During his first news conference as governor last week, Gianforte said he plans to rescind the statewide mask mandate implemented by former Gov. Steve Bullock, after two conditions are met. First, the Legislature must pass liability protections for businesses, and second, COVID-19 vaccines must become more widely available to Montanans, Gianforte said.
Gianforte has characterized the liability shield as a way to provide an incentive to businesses to comply with public-health requirements and guidelines.
"We need to protect businesses and schools from lawsuits if they make a good-faith effort to protect individuals from the spread of the coronavirus and follow clear public-health guidelines," Gianforte said during a Jan. 5 news conference. "To combat the virus, I believe providing incentives and promoting personal responsibility are more effective than imposing impractical mandates."
But Smith, with the lawyers association, told the Senate committee, "We understand that this immunity bill is a priority step towards rescinding the mask mandate, but we don't see how providing immunity improves the health of our communities and therefore would allow for rescinding the mask mandate."
GIANFORTE’S STANCE on coronavirus liability is a departure from Bullock's approach. In October, the state Department of Public Health and Human Services sued five Flathead County businesses accused of flouting Bullock's directive requiring masks and social-distancing. A judge declined to grant preliminary injunctions, and the businesses have filed counterclaims against DPHHS, alleging the agency selectively targeted them and hurt them financially.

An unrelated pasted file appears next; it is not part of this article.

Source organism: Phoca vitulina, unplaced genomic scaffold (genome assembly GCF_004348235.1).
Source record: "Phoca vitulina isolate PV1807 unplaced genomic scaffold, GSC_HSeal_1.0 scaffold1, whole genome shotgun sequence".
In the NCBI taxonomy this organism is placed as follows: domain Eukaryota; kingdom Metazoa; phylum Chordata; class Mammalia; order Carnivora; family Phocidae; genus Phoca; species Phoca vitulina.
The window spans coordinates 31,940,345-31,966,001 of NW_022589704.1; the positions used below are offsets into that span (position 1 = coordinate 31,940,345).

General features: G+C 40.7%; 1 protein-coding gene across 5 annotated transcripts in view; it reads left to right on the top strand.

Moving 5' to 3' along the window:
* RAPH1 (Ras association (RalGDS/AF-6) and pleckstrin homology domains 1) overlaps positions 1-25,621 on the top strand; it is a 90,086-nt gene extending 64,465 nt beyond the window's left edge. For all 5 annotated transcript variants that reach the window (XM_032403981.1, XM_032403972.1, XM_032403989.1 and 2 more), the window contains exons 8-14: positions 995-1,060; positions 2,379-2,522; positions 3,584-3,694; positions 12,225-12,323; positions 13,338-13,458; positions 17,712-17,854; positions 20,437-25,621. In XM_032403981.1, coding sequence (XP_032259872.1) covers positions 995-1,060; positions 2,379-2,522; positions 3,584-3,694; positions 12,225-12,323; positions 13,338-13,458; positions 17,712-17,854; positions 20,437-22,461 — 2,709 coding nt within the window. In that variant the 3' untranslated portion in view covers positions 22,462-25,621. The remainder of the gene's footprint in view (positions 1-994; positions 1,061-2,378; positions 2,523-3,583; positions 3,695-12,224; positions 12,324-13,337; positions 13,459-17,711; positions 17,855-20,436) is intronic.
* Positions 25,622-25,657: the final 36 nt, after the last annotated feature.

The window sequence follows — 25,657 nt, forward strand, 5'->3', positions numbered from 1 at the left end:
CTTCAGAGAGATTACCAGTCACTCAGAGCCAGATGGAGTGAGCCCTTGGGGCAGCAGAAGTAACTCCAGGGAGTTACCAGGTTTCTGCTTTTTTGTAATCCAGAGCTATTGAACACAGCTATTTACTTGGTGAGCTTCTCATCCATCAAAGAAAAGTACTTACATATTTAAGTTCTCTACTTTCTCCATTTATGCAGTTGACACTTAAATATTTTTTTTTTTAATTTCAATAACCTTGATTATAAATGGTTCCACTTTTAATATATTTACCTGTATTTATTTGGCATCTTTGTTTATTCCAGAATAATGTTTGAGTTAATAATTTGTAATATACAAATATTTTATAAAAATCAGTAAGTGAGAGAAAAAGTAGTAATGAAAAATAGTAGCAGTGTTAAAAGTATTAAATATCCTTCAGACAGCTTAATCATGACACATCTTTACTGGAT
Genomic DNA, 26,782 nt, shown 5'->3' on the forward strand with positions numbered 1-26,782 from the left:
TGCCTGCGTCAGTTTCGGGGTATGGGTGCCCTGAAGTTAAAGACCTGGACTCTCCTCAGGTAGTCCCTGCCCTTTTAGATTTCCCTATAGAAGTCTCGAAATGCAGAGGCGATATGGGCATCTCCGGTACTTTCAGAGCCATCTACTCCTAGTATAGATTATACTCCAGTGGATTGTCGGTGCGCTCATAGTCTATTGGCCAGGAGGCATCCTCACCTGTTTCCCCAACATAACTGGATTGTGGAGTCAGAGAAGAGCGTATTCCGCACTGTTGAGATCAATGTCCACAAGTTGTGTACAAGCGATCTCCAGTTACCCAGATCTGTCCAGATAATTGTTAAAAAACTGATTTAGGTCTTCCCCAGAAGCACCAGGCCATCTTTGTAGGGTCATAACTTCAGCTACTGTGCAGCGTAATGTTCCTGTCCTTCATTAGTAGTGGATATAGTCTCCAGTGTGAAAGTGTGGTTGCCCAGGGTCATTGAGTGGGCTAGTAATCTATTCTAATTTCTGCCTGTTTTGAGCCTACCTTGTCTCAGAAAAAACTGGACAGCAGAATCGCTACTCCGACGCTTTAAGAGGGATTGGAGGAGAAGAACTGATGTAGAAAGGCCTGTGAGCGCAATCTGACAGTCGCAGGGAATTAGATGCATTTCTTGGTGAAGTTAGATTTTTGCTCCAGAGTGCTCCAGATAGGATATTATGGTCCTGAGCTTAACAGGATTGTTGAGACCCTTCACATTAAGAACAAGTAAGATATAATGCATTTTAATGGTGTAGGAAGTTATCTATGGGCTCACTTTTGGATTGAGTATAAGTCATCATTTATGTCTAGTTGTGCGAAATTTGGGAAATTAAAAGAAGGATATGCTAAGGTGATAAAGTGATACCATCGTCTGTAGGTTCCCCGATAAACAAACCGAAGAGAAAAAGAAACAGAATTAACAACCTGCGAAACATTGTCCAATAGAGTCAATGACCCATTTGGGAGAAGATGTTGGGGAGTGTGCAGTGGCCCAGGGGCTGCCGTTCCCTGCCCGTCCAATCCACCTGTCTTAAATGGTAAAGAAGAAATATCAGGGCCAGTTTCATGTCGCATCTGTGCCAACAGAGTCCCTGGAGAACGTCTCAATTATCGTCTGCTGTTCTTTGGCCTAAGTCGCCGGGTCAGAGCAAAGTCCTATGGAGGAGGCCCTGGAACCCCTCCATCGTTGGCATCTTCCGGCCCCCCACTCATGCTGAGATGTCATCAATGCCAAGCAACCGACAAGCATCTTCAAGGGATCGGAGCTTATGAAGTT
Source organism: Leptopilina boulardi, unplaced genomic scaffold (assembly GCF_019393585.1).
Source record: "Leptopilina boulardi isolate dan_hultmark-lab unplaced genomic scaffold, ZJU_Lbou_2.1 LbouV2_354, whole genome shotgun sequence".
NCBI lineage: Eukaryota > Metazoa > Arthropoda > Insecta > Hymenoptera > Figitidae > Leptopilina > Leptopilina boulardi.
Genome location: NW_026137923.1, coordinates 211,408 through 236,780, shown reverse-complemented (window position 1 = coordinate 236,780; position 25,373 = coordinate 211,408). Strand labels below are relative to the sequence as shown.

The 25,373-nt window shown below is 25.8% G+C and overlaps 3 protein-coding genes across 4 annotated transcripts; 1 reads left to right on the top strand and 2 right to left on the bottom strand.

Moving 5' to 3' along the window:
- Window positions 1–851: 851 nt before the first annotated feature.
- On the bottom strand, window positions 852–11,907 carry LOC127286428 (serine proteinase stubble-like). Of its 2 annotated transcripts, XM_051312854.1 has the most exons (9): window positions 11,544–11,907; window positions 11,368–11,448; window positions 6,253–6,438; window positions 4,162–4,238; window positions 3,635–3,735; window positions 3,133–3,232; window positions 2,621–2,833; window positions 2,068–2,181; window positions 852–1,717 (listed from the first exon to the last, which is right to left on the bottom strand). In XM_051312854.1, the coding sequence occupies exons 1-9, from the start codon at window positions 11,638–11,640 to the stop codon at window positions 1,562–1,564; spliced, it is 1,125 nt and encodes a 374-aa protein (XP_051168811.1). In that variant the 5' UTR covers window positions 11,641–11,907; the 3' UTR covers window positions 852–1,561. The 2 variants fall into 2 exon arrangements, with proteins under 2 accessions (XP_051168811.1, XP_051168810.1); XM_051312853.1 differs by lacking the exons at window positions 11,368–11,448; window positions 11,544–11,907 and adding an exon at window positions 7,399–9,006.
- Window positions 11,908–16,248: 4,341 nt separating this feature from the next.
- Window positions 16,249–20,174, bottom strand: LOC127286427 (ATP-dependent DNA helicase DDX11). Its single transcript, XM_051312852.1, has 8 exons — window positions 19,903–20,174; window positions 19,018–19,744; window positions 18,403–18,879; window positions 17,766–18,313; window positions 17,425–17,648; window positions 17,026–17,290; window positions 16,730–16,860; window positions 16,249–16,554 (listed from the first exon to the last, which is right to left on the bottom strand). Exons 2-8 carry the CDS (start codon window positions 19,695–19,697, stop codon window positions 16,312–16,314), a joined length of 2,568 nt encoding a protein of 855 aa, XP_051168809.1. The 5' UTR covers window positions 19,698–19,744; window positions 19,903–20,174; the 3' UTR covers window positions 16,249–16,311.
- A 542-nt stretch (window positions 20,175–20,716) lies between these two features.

Attorneys representing all five of those businesses – the Remington Bar in Whitefish, Sykes Diner and Scotty’s Bar in Kalispell, and the Ferndale Market and Your Turn Mercantile near Bigfork – said the counterclaims are still active. The state has until Friday to respond.
In an email, attorney Bruce Fredrickson said it's "really too early to predict the direction the litigation will take under the new administration."
DPHHS spokesman Jon Ebelt said Tuesday the agency couldn't comment on the pending litigation.
SB-65 ALSO would require businesses and other entities to comply with local public-health requirements in order to be shielded from lawsuits. The Whitefish City Council, for example, last week approved a citywide mask ordinance that will take effect whenever Gianforte rescinds the statewide mandate.
The ordinance will require people 5 and older to wear face coverings in Whitefish bars, restaurants, shops and other indoor spaces that are open to the public, and at public gatherings where 6-foot social distancing isn't maintained. The ordinance will automatically expire after 90 days unless the council chooses to repeal it sooner.
Individuals who violate the ordinance could face municipal citations and fines. The ordinance says businesses that flout the requirements could have their business licenses revoked or get reported to the state Department of Revenue. And violations will be considered a public nuisance, which the city could enforce through civil legal actions, such as seeking an injunction or a restraining order.
Whitefish City Attorney Angie Jacobs said if the city were to sue any business or nonprofit, it would not seek damages for coronavirus exposure.
"If the city, in theory, were to file a suit for public nuisance, it would only be seeking equitable relief in the form of an injunction," Jacobs said in an email. "That said, the city will remain focused on education and outreach. It’s extremely unlikely we would ever file a public nuisance lawsuit."
Reporter Chad Sokol can be reached at 758-4434 or email@example.com